Jamaican leaders are speaking out during the Duke and Duchess of Cambridge's ongoing royal tour of the Caribbean. In a letter published this weekend, 100 prominent Jamaican politicians, professors, and more urged Prince William and Kate to apologise for "British crimes against humanity" and for the British crown to pay reparations.
The Cambridges have wrapped up the first leg of their tour in Belize and landed yesterday in Jamaica, a former British colony. Jamaica's past with Britain is rife with violence, dating back to the 1600s. The plantation labour system set up by the British in Jamaica relied on the labour of Africans through the transatlantic slave trade. An estimated 600,000 enslaved Africans were forcibly transported to Jamaica.
Jamaica gained independence 60 years ago but remains a British Commonwealth realm — meaning the Queen remains Jamaica's head of state — but calls for Jamaica to become a republic especially intensified after Barbados forged a new republic last year.
"We see no reason to celebrate 70 years of the ascension of your grandmother to the British throne because her leadership, and that of her predecessors, have perpetuated the greatest human rights tragedy in the history of humankind," the Advocates Network group wrote in their letter, published online Sunday.
"During her 70 years on the throne," they continued, "your grandmother has done nothing to redress and atone for the suffering of our ancestors that took place during her reign and/or during the entire period of British trafficking of Africans, enslavement, indentureship and colonialisation."
Last summer, the Jamaican government submitted a petition demanding reparations from the Queen and the UK government. State officials said they're asking for $10.6 billion (around £8 billion) in reparations.
"We are hoping for reparatory justice in all forms that one would expect if they are to really ensure that we get justice from injustices to repair the damages that our ancestors experienced," Jamaican politician Olivia Grange told Reuters. "Our African ancestors were forcibly removed from their home and suffered unparalleled atrocities in Africa to carry out forced labour to the benefit of the British Empire. Redress is well overdue."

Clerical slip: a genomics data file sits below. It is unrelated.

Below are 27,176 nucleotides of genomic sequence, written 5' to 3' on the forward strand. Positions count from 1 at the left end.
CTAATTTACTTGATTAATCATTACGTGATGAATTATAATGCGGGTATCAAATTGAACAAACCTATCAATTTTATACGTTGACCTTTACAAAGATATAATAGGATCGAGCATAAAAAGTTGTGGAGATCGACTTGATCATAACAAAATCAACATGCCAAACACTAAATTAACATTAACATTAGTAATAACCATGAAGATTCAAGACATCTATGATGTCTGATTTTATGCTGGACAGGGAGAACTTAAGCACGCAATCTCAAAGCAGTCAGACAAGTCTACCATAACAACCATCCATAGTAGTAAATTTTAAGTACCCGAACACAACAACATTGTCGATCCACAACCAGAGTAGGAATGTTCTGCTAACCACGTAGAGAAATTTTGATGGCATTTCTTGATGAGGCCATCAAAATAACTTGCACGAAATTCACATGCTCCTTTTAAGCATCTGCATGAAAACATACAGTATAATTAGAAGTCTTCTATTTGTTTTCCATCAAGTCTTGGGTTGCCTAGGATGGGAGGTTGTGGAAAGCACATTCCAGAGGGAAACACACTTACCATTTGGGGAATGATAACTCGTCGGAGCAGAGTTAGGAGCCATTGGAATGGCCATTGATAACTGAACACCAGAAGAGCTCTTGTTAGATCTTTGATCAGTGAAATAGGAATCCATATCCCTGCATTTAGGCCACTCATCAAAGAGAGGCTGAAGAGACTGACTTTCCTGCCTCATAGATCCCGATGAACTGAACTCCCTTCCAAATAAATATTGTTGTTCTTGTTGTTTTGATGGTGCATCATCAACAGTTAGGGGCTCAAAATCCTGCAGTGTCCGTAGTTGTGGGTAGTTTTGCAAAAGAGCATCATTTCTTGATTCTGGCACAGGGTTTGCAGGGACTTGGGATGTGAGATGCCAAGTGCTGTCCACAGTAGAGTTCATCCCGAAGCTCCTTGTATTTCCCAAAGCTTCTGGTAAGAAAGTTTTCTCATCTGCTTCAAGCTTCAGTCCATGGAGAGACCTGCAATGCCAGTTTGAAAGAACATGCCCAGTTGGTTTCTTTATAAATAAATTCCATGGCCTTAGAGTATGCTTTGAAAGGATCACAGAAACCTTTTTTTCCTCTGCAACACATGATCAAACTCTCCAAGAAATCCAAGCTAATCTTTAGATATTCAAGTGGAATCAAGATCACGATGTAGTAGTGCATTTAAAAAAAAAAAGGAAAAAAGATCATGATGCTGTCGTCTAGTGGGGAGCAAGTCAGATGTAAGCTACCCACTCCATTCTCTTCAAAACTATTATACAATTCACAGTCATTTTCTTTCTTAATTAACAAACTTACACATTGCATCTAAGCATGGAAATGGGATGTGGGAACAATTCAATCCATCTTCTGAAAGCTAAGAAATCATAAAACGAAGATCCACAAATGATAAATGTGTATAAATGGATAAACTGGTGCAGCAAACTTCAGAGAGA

Demands for reparations are not unique to Jamaica; in the US, for example, Black Americans have argued for reparations since the end of the Civil War.
"The essence of the reparations movement is that if you cause harm to a group of people, you have a duty to repair that harm," historian Verene Shepherd, the director of the Centre for Reparation Research at the University of the West Indies, told NBC News. "Those who benefited from the labour of the ancestors of African people are still benefiting from the wealth. There is an intergenerational generation of wealth on one side, and an intergenerational transmission of poverty on the other."
The royal family has undeniably benefited from the wealth of the British Empire, which was made possible by the labour of enslaved Africans. Indeed, the letter specifically referenced how Prince William and Kate are "direct beneficiaries of the wealth accumulated by the royal family over centuries," and will perhaps one day be on the British throne. Therefore, the Cambridges have "the unique opportunity to redefine the relationship between the British Monarchy and the people of Jamaica," a process which, per the letter writers, starts with "an apology and recognition of the need for atonement and reparations".
During their visit to Jamaica, Prince William and Kate are set to celebrate the legacy of Jamaican musician Bob Marley. The letter specifically called this out, stating, "As a Rastafarian, Bob Marley embodied advocacy and is recognised globally for the principles of human rights, equality, reparations and repatriation."
"We are hopeful that in spite of what has happened, the royals can break with the past and create new opportunities for reconciliation and begin our process of reparatory justice," Professor Rosalea Hamilton, who signed the letter, told the Guardian.
A spokesperson on behalf of the palace said that William and Kate “are aware of the situations and the protests and the prince will acknowledge the issue of slavery in his speech.” The duke is set to give a speech later today (Wednesday 23 March).
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